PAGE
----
Fighting Light Pollution
Solar concentrators help eliminate unnecessary light in national park.
Yosemite National Park in the USA offers stunning views of mountain vistas during the day and star-filled skies at night. This view often includes the Milky Way — invisible to almost one third of Earth’s population due to light pollution.
Artificial lighting is restricted in Yosemite, but some areas in the park require lighting, such as parking lots and pathways between buildings. Light pollution can not only have a negative effect on visitors’ experiences, but it can also change the circadian rhythms of the park’s flora and fauna.
SPIE member and University of California, Merced (UC Merced) graduate student Melissa Ricketts has found a solution — by turning one of her professor’s inventions upside down. Ricketts is a member of UC Solar, a multicampus research institute headquartered at UC Merced and headed by Roland Winston, an SPIE member and pioneer of nonimaging optics. Winston’s compound parabolic concentrator (CPC) is a key piece of solar-collecting equipment in the emerging solar energy industry.
Ricketts has developed a way to make Winston’s CPC emit light rather than gather it.
“It’s the reverse of the solar collector,” Ricketts said in an interview with UC Merced’s University News. “We can make a perfect square of LED light, or a circle, or whatever shape works best to illuminate only what needs to be illuminated. I call it ‘prescribed irradiance distribution.’”
Ricketts has been working with Steve Shackelton, a UC Merced staff member and former Yosemite chief ranger, on what they call “The Sand Pile Project.” Although most of their work is done in the lab, designs are occasionally tested in Yosemite, about 90 miles from the university campus, on a large pile of sand that snowplow operators spread on the park roads when needed. The park needs to keep the sand pile well-lit so it can be accessed at any time, but lighting should have minimum effects on the surrounding areas.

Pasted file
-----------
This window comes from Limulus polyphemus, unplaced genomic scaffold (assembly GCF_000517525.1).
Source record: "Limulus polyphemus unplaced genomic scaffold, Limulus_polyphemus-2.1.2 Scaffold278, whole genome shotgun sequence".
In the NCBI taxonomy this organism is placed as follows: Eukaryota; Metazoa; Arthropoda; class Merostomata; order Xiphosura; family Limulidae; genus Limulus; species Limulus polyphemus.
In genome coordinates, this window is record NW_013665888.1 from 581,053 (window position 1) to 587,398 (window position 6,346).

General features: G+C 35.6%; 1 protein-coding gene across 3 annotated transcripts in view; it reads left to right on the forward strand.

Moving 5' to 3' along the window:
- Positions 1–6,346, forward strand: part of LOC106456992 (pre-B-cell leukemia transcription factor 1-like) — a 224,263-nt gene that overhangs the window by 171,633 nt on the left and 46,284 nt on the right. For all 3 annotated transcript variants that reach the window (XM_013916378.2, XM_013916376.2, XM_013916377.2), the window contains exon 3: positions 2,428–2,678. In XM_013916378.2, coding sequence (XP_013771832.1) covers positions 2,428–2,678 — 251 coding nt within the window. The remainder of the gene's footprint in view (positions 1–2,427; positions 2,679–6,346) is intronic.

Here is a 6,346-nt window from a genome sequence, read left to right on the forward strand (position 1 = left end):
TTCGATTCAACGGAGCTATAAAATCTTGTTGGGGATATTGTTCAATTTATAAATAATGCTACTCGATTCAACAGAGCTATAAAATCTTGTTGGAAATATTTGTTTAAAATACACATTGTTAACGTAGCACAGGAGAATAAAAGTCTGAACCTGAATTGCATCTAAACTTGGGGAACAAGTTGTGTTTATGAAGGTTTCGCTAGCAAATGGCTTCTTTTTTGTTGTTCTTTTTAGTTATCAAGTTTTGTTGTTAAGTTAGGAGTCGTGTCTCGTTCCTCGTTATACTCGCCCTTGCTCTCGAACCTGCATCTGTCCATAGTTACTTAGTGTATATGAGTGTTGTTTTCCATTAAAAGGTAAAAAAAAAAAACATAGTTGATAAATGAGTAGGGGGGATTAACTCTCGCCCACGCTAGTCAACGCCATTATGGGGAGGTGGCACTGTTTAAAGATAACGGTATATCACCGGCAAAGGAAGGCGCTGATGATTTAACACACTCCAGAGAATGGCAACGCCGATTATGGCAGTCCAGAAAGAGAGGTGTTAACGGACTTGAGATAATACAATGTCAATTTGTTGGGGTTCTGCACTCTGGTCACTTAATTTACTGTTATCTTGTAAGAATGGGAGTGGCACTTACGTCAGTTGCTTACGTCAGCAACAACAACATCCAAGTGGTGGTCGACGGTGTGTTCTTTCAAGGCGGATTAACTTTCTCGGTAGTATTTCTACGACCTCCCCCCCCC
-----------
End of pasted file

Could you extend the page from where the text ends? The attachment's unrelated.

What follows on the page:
Yosemite is cautious about introducing new technology into the park, wanting to combine best practices with maintaining the smallest human footprint possible. But the park has been supportive of Ricketts’ research toward managing light by letting her use the area as a test where her work could eventually have global implications.
“We’re hoping to show the park we can eliminate the unnecessary light,” Ricketts said. She’s currently seeking funding to make the project viable for Yosemite and other parks.
Ricketts presented her research on reducing light pollution at SPIE Optics + Photonics in August.
The paper, “Nonimaging optics in lighting to reduce light pollution,” coauthored with Winston, Lun Jiang, and Jon Ferry, shows how nonimaging optics and LEDs can be used to control light to achieve a desired distribution of illumination.
Called “prescribed irradiance distribution,” the light dispersal has a sharp cutoff such that light leakage is minimal.
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